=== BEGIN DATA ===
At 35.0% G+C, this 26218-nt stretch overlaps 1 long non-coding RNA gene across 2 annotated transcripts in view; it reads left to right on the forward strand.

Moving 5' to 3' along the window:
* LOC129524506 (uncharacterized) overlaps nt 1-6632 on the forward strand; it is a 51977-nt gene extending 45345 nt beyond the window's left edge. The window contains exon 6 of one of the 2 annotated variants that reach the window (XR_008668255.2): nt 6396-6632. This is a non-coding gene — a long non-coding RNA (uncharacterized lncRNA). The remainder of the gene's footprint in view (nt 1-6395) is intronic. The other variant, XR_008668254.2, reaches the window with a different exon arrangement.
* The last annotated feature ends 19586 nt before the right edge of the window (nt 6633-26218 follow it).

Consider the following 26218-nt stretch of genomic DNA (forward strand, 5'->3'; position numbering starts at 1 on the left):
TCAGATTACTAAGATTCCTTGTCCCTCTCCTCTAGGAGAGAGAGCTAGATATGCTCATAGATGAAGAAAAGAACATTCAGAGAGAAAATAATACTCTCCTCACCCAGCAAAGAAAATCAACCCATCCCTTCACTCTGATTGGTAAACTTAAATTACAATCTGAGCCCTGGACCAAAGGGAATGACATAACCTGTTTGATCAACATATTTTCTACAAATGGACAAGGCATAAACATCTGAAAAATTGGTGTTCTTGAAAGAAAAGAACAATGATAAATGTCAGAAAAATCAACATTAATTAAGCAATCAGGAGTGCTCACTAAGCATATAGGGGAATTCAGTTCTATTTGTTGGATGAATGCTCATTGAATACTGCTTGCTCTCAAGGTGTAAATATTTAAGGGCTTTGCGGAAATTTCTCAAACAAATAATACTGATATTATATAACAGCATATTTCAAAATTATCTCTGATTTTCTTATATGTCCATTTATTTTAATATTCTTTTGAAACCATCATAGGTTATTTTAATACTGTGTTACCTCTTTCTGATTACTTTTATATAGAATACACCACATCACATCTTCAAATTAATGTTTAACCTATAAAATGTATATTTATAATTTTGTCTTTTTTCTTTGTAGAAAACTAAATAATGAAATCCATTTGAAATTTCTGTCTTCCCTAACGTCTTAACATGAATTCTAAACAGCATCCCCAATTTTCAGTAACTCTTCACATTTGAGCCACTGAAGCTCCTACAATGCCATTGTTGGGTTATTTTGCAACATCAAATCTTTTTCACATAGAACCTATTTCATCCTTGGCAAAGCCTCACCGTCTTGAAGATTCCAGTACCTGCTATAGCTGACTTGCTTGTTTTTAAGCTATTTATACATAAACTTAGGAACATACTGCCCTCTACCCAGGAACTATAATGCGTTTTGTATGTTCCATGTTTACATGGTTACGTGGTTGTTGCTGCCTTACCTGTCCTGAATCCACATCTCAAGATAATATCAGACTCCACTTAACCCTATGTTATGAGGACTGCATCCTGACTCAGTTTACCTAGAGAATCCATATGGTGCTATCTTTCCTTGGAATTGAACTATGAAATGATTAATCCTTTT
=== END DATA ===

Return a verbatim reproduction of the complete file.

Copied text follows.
At 35.0% G+C, this 26218-nt stretch overlaps 1 long non-coding RNA gene across 2 annotated transcripts in view; it reads left to right on the forward strand.

Moving 5' to 3' along the window:
* LOC129524506 (uncharacterized) overlaps nt 1-6632 on the forward strand; it is a 51977-nt gene extending 45345 nt beyond the window's left edge. The window contains exon 6 of one of the 2 annotated variants that reach the window (XR_008668255.2): nt 6396-6632. This is a non-coding gene — a long non-coding RNA (uncharacterized lncRNA). The remainder of the gene's footprint in view (nt 1-6395) is intronic. The other variant, XR_008668254.2, reaches the window with a different exon arrangement.
* The last annotated feature ends 19586 nt before the right edge of the window (nt 6633-26218 follow it).

Consider the following 26218-nt stretch of genomic DNA (forward strand, 5'->3'; position numbering starts at 1 on the left):
TCAGATTACTAAGATTCCTTGTCCCTCTCCTCTAGGAGAGAGAGCTAGATATGCTCATAGATGAAGAAAAGAACATTCAGAGAGAAAATAATACTCTCCTCACCCAGCAAAGAAAATCAACCCATCCCTTCACTCTGATTGGTAAACTTAAATTACAATCTGAGCCCTGGACCAAAGGGAATGACATAACCTGTTTGATCAACATATTTTCTACAAATGGACAAGGCATAAACATCTGAAAAATTGGTGTTCTTGAAAGAAAAGAACAATGATAAATGTCAGAAAAATCAACATTAATTAAGCAATCAGGAGTGCTCACTAAGCATATAGGGGAATTCAGTTCTATTTGTTGGATGAATGCTCATTGAATACTGCTTGCTCTCAAGGTGTAAATATTTAAGGGCTTTGCGGAAATTTCTCAAACAAATAATACTGATATTATATAACAGCATATTTCAAAATTATCTCTGATTTTCTTATATGTCCATTTATTTTAATATTCTTTTGAAACCATCATAGGTTATTTTAATACTGTGTTACCTCTTTCTGATTACTTTTATATAGAATACACCACATCACATCTTCAAATTAATGTTTAACCTATAAAATGTATATTTATAATTTTGTCTTTTTTCTTTGTAGAAAACTAAATAATGAAATCCATTTGAAATTTCTGTCTTCCCTAACGTCTTAACATGAATTCTAAACAGCATCCCCAATTTTCAGTAACTCTTCACATTTGAGCCACTGAAGCTCCTACAATGCCATTGTTGGGTTATTTTGCAACATCAAATCTTTTTCACATAGAACCTATTTCATCCTTGGCAAAGCCTCACCGTCTTGAAGATTCCAGTACCTGCTATAGCTGACTTGCTTGTTTTTAAGCTATTTATACATAAACTTAGGAACATACTGCCCTCTACCCAGGAACTATAATGCGTTTTGTATGTTCCATGTTTACATGGTTACGTGGTTGTTGCTGCCTTACCTGTCCTGAATCCACATCTCAAGATAATATCAGACTCCACTTAACCCTATGTTATGAGGACTGCATCCTGACTCAGTTTACCTAGAGAATCCATATGGTGCTATCTTTCCTTGGAATTGAACTATGAAATGATTAATCCTTTT